The Star is counting down the 11 most valuable Wildcats on the Arizona football team entering the 2019 season. Here’s the latest installment.
No. 3: RB J.J. Taylor
Height/weight/year: 5-6, 184, redshirt junior
Key 2018 stats: 1,434 rushing yards, 5.6 yards/carry, 6 TDs; 16 catches, 133 yards, 8.3 yards/catch; 24.5-yard KOR avg., 1 TD
Comment: Sometimes a player carries so much value that it doesn’t matter how good the depth is behind him – he’d still be missed if lost for any substantial length of time.
Taylor is one of those players.
No position on the current UA roster is deeper than tailback. Arizona has at least three viable options at the position and maybe as many as five.
Could the Wildcats survive a long-term injury to Taylor? Probably. Top backup Gary Brightwell could start for a lot of Division I schools. Bam Smith looked terrific in limited duty as a freshman and appears poised for a bigger role. And former four-star recruit Nathan Tilford remains a tantalizing talent.
None, at least individually, offers the total package Taylor provides.
Just listen to what teammate Rhett Rodriguez had to say about Taylor in a recent interview. Rodriguez was asked to name a player who has stood out in offseason workouts.
“J.J. Taylor is just the epitome of a perfect leader, a perfect competitor,” Rodriguez said. “I’ve seen a lot of really good football players, and he might be the most athletically gifted. But he works on it.
“For our break in May, I asked him what he was doing. He said he was (going to be) gone for a couple days, then he was coming back and working out. He’s taken this offseason really seriously. He’s somehow getting better and faster, which I didn’t even think was possible.”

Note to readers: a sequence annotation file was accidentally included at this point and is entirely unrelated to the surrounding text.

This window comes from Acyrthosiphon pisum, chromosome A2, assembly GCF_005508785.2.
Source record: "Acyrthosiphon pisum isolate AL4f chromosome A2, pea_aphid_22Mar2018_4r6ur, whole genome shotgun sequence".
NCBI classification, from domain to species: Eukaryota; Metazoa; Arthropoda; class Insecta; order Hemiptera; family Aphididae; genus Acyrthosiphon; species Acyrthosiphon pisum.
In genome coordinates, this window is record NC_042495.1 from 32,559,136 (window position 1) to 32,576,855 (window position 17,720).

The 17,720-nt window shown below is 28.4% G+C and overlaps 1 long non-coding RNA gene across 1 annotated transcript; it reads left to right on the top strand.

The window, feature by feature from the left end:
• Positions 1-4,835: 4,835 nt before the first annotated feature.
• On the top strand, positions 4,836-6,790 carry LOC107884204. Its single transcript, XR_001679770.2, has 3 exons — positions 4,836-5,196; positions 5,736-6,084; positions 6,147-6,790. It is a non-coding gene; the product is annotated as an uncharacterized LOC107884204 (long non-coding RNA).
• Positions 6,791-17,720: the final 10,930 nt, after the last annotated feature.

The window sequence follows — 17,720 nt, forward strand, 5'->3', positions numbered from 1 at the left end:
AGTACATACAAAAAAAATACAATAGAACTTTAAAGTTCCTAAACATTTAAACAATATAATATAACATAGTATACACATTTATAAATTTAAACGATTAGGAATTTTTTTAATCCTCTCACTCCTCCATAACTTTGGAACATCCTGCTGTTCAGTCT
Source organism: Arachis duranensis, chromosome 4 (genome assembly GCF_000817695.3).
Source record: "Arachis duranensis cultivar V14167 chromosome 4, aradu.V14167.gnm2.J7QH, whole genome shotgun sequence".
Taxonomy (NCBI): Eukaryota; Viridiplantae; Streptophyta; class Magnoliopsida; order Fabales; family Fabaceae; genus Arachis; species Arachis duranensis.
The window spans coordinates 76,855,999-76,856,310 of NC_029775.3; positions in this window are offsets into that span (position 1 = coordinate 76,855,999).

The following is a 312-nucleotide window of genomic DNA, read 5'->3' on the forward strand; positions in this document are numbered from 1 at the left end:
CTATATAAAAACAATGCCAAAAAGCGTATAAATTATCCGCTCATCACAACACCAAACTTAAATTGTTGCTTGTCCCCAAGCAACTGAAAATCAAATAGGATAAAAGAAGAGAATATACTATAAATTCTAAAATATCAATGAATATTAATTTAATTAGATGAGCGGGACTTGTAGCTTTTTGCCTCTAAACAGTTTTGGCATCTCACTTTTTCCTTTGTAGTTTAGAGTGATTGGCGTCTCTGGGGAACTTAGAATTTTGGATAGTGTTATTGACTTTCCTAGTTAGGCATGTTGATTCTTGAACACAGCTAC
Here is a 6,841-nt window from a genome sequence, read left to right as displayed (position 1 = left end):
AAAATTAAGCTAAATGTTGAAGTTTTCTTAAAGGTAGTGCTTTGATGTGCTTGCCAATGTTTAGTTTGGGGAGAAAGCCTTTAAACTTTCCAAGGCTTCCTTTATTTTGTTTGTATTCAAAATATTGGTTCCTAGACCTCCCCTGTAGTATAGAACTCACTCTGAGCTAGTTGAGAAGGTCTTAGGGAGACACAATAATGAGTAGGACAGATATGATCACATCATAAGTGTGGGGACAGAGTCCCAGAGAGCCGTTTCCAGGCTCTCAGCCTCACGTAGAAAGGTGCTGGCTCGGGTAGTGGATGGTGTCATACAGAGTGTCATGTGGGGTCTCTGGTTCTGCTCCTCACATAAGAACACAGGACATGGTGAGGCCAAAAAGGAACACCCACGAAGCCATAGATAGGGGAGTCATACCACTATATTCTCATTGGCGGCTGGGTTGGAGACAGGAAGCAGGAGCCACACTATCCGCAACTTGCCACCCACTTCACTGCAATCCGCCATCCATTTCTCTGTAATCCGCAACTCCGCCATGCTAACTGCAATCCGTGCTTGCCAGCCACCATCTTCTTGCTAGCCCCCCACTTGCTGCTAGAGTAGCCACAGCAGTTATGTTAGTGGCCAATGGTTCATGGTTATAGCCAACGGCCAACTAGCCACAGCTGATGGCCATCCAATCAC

Taylor had an excellent season in 2018. His 1,434 rushing yards were the fourth most in a single season in UA history. He ranked second among all FBS players with 175.6 all-purpose yards per game.
But it wasn’t a perfect season. Taylor was charged with seven fumbles, five of which were lost. They seemed to come at the most inopportune moments – just beyond the goal line negating a would-be touchdown against UCLA; late in the fourth quarter of a come-from-ahead loss to Arizona State.
In typical Taylor fashion, though, he immediately went to work to fix the problem. New running backs coach DeMarco Murray has a simple mantra when it comes to his charges and their responsibilities: “Protect the ball, protect the quarterback.” Taylor took the former to heart throughout spring. The latter never has been a problem for Arizona’s best blitz-reading, pass-protecting back.
Taylor also is a skilled receiver – although still underutilized in that area – and a dangerous kickoff returner. Remember: He made third-team All-American last season as an all-purpose player.
Arizona added junior-college transfer Tayvian Cunningham – who returned six kickoffs for touchdowns in two seasons at Sacramento City College – in the offseason. He’ll undoubtedly get looks as a kickoff returner. With the Wildcats having emerged from spring without a clear successor to Shun Brown on punt returns, Taylor could get a look there. There’s little doubt he could handle it.
Although a man of few words off the field – not that there’s anything wrong with that – Taylor also ranks among Arizona’s top leaders. No one sets a better example in terms of attitude, effort, professionalism and work ethic. Maybe it’s Taylor’s way of compensating for his lack of height. Maybe it’s just the way he is.
Taylor will be a senior academically this season, and it isn’t inconceivable this will be his final year as a Wildcat. Assuming he has another productive campaign with around 300 touches, he wouldn’t stand to gain much from coming back in 2020. If anything, putting more mileage on his body could hurt his NFL stock.
So enjoy Taylor while he’s here, Wildcat fans. You might miss him more than you think when that’s no longer the case.
MOST VALUABLE WILDCATS OF 2019